May 27 (Bloomberg) -- Japan’s campaign to boost renewable power supplies since the Fukushima nuclear disaster is producing some unlikely winners: vegetable farmers.
Makoto Takazawa and his father Yukio earned 1.7 million yen ($16,700) last fiscal year selling electricity from solar panels that hang in a giant canopy above their farm east of Tokyo. The cash was almost nine times more than they made from the crops growing in the soil below.
Harvesting dual incomes from sunlight was a godsend to the Takazawas. They’re among the majority of Japanese farmers who depend on a combination of outside work, pension payments and government subsidies to make a living. The easing of land-use rules and mandates for utilities including Tokyo Electric Power Co. to buy clean energy at premium prices is poised to fuel the spread of panels to more farms.
“I was racking my brain to figure out what to do on this land that I’ll take over from my father one day, because growing rice and vegetables doesn’t bring in much money,” Takazawa said. “Then I heard about solar sharing for farmland.”
The government is dismantling a subsidy system that’s supported Japan’s rice production for four decades. The country is under increasing pressure from trading partners to roll back import tariffs of 778 percent for the grain, along with levies of more than 300 percent on sugar and butter.
Takazawa, 51, still works full time in machinery sales while his retired father, 78, tends the farm in Chiba prefecture most days. Sixty-eight more farms across Japan have approval to follow in their footsteps and set up solar panels, according to JA Group, the country’s biggest agricultural organization.
The checkerboard of panels hanging from stilts about three meters (10 feet) above the farm in Chiba cut sunlight to the vegetables by about 30 percent without harming growth, the younger Takazawa said. The government requires solar-sharing farmers to maintain agricultural output.
The system, patented by Japanese engineer Akira Nagashima, covers an area about half the size of a soccer pitch and produces enough electricity to power 10 households.
“This dual-use concept does offer the potential for another revenue source for the farming community,” said Tom O’Sullivan, the founder of Tokyo-based energy consultancy Mathyos. Wind farms are more popular on rural properties in other countries because they take up less land, he said.
Japan has more than doubled solar capacity to about 13,500 megawatts since beginning a clean energy incentive program in July 2012 in the wake of the atomic meltdown, according to data from the trade ministry through February this year.
The nuclear plants that produced about a third of the nation’s electricity before the 2011 quake and tsunami remain idled. Fossil fuels such as liquefied natural gas and coal now account for 88 percent of power produced in Japan, the nation’s utilities association said last week.
While renewable sources that also include wind and geothermal account for just 2.2 percent of electricity generation in Japan, approved new projects point to a further threefold rise in solar, according to government data.
The nation is projected to be the world’s largest market in 2014 behind China for new solar installations, according to a report this month by Bloomberg New Energy Finance.
In their agreement with Tokyo Electric, operator of the crippled Fukushima facility, the Takazawas will sell their solar crop at 40 yen per kilowatt-hour plus tax for two decades.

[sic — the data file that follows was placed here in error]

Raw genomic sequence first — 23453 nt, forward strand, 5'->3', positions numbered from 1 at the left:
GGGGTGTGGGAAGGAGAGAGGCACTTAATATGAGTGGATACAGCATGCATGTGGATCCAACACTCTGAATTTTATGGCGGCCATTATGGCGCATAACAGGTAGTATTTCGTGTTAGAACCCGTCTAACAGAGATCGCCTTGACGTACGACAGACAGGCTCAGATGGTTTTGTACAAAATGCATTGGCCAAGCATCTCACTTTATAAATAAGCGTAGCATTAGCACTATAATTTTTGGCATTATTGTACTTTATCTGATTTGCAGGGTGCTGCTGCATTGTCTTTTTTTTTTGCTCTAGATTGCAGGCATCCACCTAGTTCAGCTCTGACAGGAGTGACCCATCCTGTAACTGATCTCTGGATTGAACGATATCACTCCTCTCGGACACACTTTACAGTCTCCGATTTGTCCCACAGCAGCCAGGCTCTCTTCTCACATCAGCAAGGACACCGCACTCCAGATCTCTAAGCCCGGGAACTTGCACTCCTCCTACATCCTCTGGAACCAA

Power can be generated from burning coal, one of the cheapest sources of fuel, for an average 9.5 yen per kilowatt-hour, according to a 2011 report from the Japanese cabinet. Utilities pass on the extra expense of clean energy in surcharges to consumers.
O’Sullivan of Mathyos said a trend toward lowering the prices suppliers like the Takazawas can charge may eventually reduce attractiveness of solar sharing.
Japan Finance Corp., a government-affiliated lender, sweetened the deal with a 12 million yen low-interest loan for the project. Most of that was used to purchase solar panels from closely held Looop Inc., a Tokyo-based company that makes the equipment in China, according to Takazawa.
Panasonic Corp., Kyocera Corp. and Sharp Corp. are among the larger listed Japanese companies making panels and components for solar projects.
Yoshihiro Fujii, a professor at the Graduate School of Global Environmental Studies at Sophia University in Tokyo, said solar sharing solves land-use problems because there is little space becoming available for large projects and that leasing building rooftops is a complicated process.
“A piece of idled farmland can be converted if growers find it better to use it for power generation,” Fujii said.
Nagashima’s system operates on the assumption that too much sunlight can sometimes be a bad thing. The canopy is arranged to allow in enough to maximize growth, but no more.
The Takazawas, who grow taro, sweet potato, pumpkin, blueberry and leafy vegetables, said yields for some of the plants increased under the shelter of the panels because the soil retained more moisture.
Their property 50 kilometers (30 miles) from Tokyo also includes rice paddies, which Takazawa said may be less suitable to solar farming. The family is considering turning them into orchards and buying more panels, he said.
On the northern island of Hokkaido, home to Japan’s biggest cattle herds, dairy farmers are erecting solar panels over properties in the town of Hamanaka and branding their product “Eco Milk,” according to the agriculture ministry.
“Farming communities have plenty of unused resources for clean energy,” said Masahide Sugimoto, an assistant director in the ministry’s renewable energy policy division. “We want people to use them.”
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